[attachment=296066:HWv3-18.jpg][/background][/size][/font][/color][color=#333333][font=Verdana, Helvetica, Arial, sans-serif][size=3][background=rgb(249, 249, 249)]
[attachment=296067:HWv3-19.jpg][/background][/size][/font][/color][color=#333333][font=Verdana, Helvetica, Arial, sans-serif][size=3][background=rgb(249, 249, 249)]
[attachment=296068:HWv3-20.jpg][/background][/size][/font][/color][color=#333333][font=Verdana, Helvetica, Arial, sans-serif][size=3][background=rgb(249, 249, 249)]
[attachment=296069:HWv3-21.jpg][/background][/size][/font][/color][color=#333333][font=Verdana, Helvetica, Arial, sans-serif][size=3][background=rgb(249, 249, 249)]
Enjoy :)[/background][/size][/font][/color]

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[quote name='willyvmm' timestamp='1372158007' post='2781056']
Some weeks ago i got a 1050 drive with LED display mounted on front panel.
Can anyone recognize this version?
[/quote]
This is a (very homebrew) Copy Card 7.0, a European built speeder based on the original Happy 1050. It greatly improved the original design by fixing several design flaws (if possible) and adding functionality (track display). It boasts a lot of the Happy's features, but is not entirely compatible. The Happy software disk will always show 'fail' on the rom test, and Happy Backup will not work. It takes editing 2 bytes on side 1 (change both to NOP) to get that feature working. Can't remember which ones, though, my notes from the active A8 days are long gone.

[quote name='willyvmm' timestamp='1372158007' post='2781056']
The drive is not working, someone was trying to repair it but with no luck, now is my turn :D
[/quote]
Makes you wonder what people use for soldering, the previous owner clearly didn't have a clue. It almost looks like he used soldering acid, meant for soldering (red copper) plumbing pipes... Glad you got it working again, that feeling is just priceless (been there, done that, myself many times).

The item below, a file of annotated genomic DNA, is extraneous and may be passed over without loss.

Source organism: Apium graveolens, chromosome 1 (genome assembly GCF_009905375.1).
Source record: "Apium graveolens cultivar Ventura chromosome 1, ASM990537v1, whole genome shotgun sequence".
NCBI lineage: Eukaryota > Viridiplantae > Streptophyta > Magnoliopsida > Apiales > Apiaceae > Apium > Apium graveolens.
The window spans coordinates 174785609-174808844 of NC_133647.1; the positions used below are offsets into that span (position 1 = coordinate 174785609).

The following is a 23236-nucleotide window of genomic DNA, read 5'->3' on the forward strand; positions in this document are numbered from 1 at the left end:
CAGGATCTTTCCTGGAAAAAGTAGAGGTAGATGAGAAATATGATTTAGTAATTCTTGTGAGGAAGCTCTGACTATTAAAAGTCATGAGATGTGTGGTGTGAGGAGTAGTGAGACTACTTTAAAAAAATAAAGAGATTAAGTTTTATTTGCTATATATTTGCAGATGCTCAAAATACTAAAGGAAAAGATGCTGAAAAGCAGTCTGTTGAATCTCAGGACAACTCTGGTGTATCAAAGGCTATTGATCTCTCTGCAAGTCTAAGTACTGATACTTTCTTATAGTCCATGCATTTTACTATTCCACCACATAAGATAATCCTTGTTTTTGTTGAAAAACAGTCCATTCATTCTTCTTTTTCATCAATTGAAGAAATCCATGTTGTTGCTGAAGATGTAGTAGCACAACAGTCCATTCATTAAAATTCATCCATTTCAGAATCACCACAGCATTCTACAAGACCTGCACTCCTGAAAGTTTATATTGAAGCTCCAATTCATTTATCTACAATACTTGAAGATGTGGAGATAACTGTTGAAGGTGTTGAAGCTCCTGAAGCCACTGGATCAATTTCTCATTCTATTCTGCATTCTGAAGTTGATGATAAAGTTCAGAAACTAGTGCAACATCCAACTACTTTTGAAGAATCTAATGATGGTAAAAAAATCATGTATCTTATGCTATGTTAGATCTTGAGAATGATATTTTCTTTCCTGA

re-atari Edited by re-atari

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Yep, as thought a clone, I wonder if the Lazer software works on it?

When I saw the other PCB, the home made one I was stunned it wasn't in flames, I think he used a whole supply of Tandys solder on it :)

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[quote name='Mclaneinc' timestamp='1372433276' post='2783164']
Yep, as thought a clone, I wonder if the Lazer software works on it?
[/quote]
I wouldn't bet too high on getting the Lazer software actually to work. But, as the saying goes, the proof of the pudding is in the eating. Let's see what the TS finds out.

[quote name='Mclaneinc' timestamp='1372433276' post='2783164']
When I saw the other PCB, the home made one I was stunned it wasn't in flames, I think he used a whole supply of Tandys solder on it :)
[/quote]
Well, I was more referring to the 'repair' attempts on the 1050 motherboard. Shrek the friendly ogre couldn't have done it any better.
The homebrew PCB looks relatively decent in comparison, don't think it was built by the repairman. It looks to be soldered with the correct solder (60/40 with resin core), and the soldering itself is not too bad either. Could be much worse. It's just that the copper traces look a bit scruffy, maybe they are drawn by hand on contact film. And leaving unused input pins of 74LS gates freefloating isn't exactly according to the rules either.